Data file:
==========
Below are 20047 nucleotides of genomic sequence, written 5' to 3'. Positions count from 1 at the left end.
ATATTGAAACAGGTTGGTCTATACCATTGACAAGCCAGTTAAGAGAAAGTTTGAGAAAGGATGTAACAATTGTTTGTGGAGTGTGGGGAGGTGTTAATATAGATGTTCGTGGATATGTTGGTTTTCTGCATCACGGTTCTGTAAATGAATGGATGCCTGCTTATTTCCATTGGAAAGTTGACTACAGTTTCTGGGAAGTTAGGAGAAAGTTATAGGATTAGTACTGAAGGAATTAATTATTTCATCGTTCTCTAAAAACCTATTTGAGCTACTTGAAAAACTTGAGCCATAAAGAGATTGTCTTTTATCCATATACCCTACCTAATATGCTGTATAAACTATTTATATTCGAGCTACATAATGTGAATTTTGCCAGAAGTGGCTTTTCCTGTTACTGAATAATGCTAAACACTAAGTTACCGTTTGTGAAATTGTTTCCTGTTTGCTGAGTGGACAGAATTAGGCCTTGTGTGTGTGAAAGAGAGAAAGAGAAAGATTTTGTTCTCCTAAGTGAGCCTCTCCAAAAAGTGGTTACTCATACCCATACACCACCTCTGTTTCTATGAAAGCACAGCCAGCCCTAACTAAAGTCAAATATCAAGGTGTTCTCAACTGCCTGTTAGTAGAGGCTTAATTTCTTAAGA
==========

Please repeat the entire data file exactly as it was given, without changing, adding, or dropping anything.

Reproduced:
Below are 20047 nucleotides of genomic sequence, written 5' to 3'. Positions count from 1 at the left end.
ATATTGAAACAGGTTGGTCTATACCATTGACAAGCCAGTTAAGAGAAAGTTTGAGAAAGGATGTAACAATTGTTTGTGGAGTGTGGGGAGGTGTTAATATAGATGTTCGTGGATATGTTGGTTTTCTGCATCACGGTTCTGTAAATGAATGGATGCCTGCTTATTTCCATTGGAAAGTTGACTACAGTTTCTGGGAAGTTAGGAGAAAGTTATAGGATTAGTACTGAAGGAATTAATTATTTCATCGTTCTCTAAAAACCTATTTGAGCTACTTGAAAAACTTGAGCCATAAAGAGATTGTCTTTTATCCATATACCCTACCTAATATGCTGTATAAACTATTTATATTCGAGCTACATAATGTGAATTTTGCCAGAAGTGGCTTTTCCTGTTACTGAATAATGCTAAACACTAAGTTACCGTTTGTGAAATTGTTTCCTGTTTGCTGAGTGGACAGAATTAGGCCTTGTGTGTGTGAAAGAGAGAAAGAGAAAGATTTTGTTCTCCTAAGTGAGCCTCTCCAAAAAGTGGTTACTCATACCCATACACCACCTCTGTTTCTATGAAAGCACAGCCAGCCCTAACTAAAGTCAAATATCAAGGTGTTCTCAACTGCCTGTTAGTAGAGGCTTAATTTCTTAAGA